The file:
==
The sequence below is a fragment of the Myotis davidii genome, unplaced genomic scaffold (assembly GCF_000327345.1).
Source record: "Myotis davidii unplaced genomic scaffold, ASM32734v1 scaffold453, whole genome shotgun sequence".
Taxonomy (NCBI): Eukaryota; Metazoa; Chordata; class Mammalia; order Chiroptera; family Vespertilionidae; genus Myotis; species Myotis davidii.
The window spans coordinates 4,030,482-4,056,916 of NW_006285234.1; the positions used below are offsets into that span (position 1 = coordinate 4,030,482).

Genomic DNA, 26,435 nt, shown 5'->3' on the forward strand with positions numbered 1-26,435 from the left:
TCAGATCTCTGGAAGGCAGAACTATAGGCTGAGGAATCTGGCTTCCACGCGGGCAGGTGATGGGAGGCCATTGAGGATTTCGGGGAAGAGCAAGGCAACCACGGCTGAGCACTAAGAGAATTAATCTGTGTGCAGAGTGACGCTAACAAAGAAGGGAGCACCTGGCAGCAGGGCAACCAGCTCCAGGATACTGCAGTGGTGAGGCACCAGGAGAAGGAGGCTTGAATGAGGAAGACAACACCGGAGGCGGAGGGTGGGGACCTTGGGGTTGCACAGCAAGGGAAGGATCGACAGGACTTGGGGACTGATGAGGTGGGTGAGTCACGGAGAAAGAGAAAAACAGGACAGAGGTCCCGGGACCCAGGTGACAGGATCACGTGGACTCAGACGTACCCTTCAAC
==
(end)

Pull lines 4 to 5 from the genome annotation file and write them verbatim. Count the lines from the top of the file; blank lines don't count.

The window spans coordinates 4,030,482-4,056,916 of NW_006285234.1; the positions used below are offsets into that span (position 1 = coordinate 4,030,482).

Genomic DNA, 26,435 nt, shown 5'->3' on the forward strand with positions numbered 1-26,435 from the left: